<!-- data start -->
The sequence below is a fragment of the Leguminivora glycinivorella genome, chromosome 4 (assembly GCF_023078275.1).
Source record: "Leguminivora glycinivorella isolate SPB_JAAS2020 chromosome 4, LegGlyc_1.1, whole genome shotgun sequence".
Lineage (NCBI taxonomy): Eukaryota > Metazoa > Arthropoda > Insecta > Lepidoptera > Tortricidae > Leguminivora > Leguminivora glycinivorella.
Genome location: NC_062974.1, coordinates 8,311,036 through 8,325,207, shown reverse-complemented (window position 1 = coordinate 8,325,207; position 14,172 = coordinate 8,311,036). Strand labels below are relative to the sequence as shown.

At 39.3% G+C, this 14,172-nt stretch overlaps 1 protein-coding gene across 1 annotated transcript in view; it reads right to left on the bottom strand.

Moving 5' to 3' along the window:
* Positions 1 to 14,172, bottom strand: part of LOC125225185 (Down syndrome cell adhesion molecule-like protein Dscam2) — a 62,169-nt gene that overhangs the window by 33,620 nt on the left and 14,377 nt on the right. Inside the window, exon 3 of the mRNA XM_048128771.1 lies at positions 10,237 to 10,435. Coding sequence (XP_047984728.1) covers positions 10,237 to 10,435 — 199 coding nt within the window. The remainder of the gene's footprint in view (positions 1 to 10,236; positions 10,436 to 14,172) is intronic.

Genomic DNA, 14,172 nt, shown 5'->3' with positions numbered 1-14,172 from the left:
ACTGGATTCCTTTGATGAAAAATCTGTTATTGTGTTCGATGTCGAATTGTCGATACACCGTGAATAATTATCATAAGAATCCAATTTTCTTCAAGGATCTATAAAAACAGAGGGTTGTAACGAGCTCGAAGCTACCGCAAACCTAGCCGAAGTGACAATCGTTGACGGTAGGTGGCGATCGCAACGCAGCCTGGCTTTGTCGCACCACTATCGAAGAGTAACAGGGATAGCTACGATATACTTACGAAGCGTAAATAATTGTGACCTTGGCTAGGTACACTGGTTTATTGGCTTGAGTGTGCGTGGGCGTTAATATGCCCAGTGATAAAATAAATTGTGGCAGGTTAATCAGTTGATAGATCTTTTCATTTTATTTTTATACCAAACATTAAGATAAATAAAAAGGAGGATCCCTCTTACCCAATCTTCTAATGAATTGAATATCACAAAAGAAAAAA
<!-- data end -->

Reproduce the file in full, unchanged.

The sequence below is a fragment of the Leguminivora glycinivorella genome, chromosome 4 (assembly GCF_023078275.1).
Source record: "Leguminivora glycinivorella isolate SPB_JAAS2020 chromosome 4, LegGlyc_1.1, whole genome shotgun sequence".
Lineage (NCBI taxonomy): Eukaryota > Metazoa > Arthropoda > Insecta > Lepidoptera > Tortricidae > Leguminivora > Leguminivora glycinivorella.
Genome location: NC_062974.1, coordinates 8,311,036 through 8,325,207, shown reverse-complemented (window position 1 = coordinate 8,325,207; position 14,172 = coordinate 8,311,036). Strand labels below are relative to the sequence as shown.

At 39.3% G+C, this 14,172-nt stretch overlaps 1 protein-coding gene across 1 annotated transcript in view; it reads right to left on the bottom strand.

Moving 5' to 3' along the window:
* Positions 1 to 14,172, bottom strand: part of LOC125225185 (Down syndrome cell adhesion molecule-like protein Dscam2) — a 62,169-nt gene that overhangs the window by 33,620 nt on the left and 14,377 nt on the right. Inside the window, exon 3 of the mRNA XM_048128771.1 lies at positions 10,237 to 10,435. Coding sequence (XP_047984728.1) covers positions 10,237 to 10,435 — 199 coding nt within the window. The remainder of the gene's footprint in view (positions 1 to 10,236; positions 10,436 to 14,172) is intronic.

Genomic DNA, 14,172 nt, shown 5'->3' with positions numbered 1-14,172 from the left:
ACTGGATTCCTTTGATGAAAAATCTGTTATTGTGTTCGATGTCGAATTGTCGATACACCGTGAATAATTATCATAAGAATCCAATTTTCTTCAAGGATCTATAAAAACAGAGGGTTGTAACGAGCTCGAAGCTACCGCAAACCTAGCCGAAGTGACAATCGTTGACGGTAGGTGGCGATCGCAACGCAGCCTGGCTTTGTCGCACCACTATCGAAGAGTAACAGGGATAGCTACGATATACTTACGAAGCGTAAATAATTGTGACCTTGGCTAGGTACACTGGTTTATTGGCTTGAGTGTGCGTGGGCGTTAATATGCCCAGTGATAAAATAAATTGTGGCAGGTTAATCAGTTGATAGATCTTTTCATTTTATTTTTATACCAAACATTAAGATAAATAAAAAGGAGGATCCCTCTTACCCAATCTTCTAATGAATTGAATATCACAAAAGAAAAAA